During the events leading up to and during the firing process of our five staff members, our leadership team and board of directors took multiple steps to make the conversation as secretive and harmful as possible. In the days before the staff members were fired, the board of directors reached out over Slack messages to ask each employee from our communications and advocacy departments if they were available to meet on Friday, May 13, at 10 AM. Despite multiple valid requests by our staff members for more information about what the meeting was for, no one would answer their questions. Ayotunde, who normally does not work on Fridays, reasonably said they would not be available until their next working day without more context. On Thursday night – the night before being fired, although staff still was not given this context – our staff members noticed their paid time off was suddenly being cashed out and their paychecks were going to be paid out immediately. As mentioned previously, they were also locked out of all of their work accounts. One staff member who was very sick was forced to come into the building on Friday morning because they could not access the Zoom link due to this action. The board of directors attempted to divide staff into separate meetings. They met first with Harvey, an employee of two years at GHC and our former Communications and Marketing Manager. It was only after Harvey’s meeting ended that we first received confirmation, directly from Harvey, that five of our staff members were being fired without notice.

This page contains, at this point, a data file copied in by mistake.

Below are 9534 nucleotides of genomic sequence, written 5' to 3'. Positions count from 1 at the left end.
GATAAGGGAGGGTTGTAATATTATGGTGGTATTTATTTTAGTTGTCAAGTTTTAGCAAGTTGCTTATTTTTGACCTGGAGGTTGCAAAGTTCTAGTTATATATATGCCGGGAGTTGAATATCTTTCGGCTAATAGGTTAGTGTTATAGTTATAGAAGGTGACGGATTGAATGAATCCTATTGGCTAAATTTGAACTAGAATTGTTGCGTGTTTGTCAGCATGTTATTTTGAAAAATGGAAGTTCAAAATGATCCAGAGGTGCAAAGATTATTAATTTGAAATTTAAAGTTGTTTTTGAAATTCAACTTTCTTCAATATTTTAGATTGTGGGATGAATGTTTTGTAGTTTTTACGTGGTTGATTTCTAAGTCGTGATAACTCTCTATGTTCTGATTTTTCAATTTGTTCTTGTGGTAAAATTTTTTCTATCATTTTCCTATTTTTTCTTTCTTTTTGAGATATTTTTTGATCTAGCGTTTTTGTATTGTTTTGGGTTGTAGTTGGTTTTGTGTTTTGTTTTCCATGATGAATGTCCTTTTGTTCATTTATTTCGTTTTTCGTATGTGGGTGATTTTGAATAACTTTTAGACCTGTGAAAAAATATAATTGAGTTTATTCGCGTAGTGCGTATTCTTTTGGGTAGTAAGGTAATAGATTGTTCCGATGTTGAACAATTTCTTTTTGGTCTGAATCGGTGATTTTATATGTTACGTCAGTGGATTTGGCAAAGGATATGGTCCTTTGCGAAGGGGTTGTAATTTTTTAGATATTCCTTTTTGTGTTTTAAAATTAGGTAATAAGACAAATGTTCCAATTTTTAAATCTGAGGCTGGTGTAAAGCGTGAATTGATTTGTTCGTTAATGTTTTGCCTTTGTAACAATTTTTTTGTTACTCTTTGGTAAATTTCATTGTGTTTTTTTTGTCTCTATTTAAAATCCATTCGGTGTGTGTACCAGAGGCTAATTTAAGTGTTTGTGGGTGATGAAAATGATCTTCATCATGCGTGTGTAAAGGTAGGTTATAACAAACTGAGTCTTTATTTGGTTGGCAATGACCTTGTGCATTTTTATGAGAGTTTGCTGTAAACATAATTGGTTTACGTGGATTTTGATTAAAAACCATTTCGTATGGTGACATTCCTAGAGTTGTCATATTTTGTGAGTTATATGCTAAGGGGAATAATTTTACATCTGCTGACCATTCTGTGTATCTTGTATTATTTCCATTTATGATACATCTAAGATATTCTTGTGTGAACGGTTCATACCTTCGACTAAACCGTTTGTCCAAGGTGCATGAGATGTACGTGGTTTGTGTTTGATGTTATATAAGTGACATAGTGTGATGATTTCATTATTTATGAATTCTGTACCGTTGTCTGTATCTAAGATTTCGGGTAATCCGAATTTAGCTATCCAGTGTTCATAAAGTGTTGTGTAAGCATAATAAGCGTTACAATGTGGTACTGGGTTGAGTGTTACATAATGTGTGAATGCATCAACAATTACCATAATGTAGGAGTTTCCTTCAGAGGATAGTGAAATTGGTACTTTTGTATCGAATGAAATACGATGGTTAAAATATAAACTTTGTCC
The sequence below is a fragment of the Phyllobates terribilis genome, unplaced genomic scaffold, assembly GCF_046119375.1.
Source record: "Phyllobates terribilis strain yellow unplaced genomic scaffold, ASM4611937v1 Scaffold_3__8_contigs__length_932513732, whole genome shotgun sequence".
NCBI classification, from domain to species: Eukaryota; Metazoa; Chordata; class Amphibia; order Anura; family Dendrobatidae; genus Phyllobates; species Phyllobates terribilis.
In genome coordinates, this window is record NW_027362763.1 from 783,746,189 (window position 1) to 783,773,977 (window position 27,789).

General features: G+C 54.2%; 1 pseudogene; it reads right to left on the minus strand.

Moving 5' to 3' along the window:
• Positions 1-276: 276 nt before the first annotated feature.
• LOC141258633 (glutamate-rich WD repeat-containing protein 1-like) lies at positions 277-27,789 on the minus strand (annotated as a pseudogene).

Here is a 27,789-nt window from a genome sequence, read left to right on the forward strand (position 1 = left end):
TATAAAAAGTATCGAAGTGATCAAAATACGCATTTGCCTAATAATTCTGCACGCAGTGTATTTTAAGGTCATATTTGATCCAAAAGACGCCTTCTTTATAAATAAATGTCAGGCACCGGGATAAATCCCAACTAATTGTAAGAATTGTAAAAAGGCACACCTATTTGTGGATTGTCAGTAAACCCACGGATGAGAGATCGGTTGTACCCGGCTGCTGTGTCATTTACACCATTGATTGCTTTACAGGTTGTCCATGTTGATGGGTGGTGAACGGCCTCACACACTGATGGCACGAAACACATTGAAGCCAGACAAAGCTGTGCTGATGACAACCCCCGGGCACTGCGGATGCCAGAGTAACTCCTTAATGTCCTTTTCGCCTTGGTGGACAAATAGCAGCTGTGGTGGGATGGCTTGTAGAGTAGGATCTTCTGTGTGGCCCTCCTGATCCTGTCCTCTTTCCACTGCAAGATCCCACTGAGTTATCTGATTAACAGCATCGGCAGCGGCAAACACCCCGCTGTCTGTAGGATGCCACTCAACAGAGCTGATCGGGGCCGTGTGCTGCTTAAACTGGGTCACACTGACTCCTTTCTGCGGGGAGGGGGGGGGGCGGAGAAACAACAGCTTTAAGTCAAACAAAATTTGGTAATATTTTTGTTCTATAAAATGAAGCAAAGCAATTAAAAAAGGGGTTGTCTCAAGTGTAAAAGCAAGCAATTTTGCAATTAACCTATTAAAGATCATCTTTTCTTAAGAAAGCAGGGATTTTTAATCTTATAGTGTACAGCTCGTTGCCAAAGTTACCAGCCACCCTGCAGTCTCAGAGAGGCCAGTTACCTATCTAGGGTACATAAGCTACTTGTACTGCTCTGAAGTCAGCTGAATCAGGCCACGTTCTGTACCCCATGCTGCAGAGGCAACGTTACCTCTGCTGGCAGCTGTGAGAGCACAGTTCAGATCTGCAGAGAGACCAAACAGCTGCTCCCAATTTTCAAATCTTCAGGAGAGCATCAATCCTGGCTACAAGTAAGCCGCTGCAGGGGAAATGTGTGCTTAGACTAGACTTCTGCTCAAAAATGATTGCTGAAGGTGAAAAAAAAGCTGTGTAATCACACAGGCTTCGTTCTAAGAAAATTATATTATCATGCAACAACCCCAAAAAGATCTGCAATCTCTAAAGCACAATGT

The next meeting occurred with the staff from our advocacy team. Ayotunde, our former Co-Director of Advocacy and an employee of four years at GHC, joined the meeting part way through after just hearing that this was actually a termination meeting. When Ayotunde entered, Lily Weaver, a relatively new board member we as staff have never met, is a white person, works for the Department of Justice, and had announced that same day that she would be the new chair of the board, tried to prevent Ayotunde from being in the meeting. Even after Ayotunde was introduced as the Co-Director of Advocacy, Ayotunde was not greeted and was instead immediately met with Lily stating, “you don’t work for us, please wait outside” in an authoritative & dismissive tone, the moment they opened the door. Lily’s treatment, in particular, of Ayotunde and our other staff members – in the condescending words she chose, the repetitive dodging of valid questions, the insistence that Ayotunde could not be allowed to join the meeting that they were originally invited to because “you don’t work for us,” and, most telling, the decision to fire mostly staff of color, which included half of our Black staff, while keeping on multiple white and cisgender staff members – gave all direct services staff members a clear and notable perception of underlying racism, especially anti-Black racism. Ayotunde responded to the anti-Black racism and trauma that was immediately triggered upon walking into the room for that meeting and felt the need to protect themself and their team, who was subjected to this kind of verbiage before they arrived. Lily even pulled out her phone when Ayotunde refused to leave – for a meeting they were originally invited to – and there were fears that she would call the police.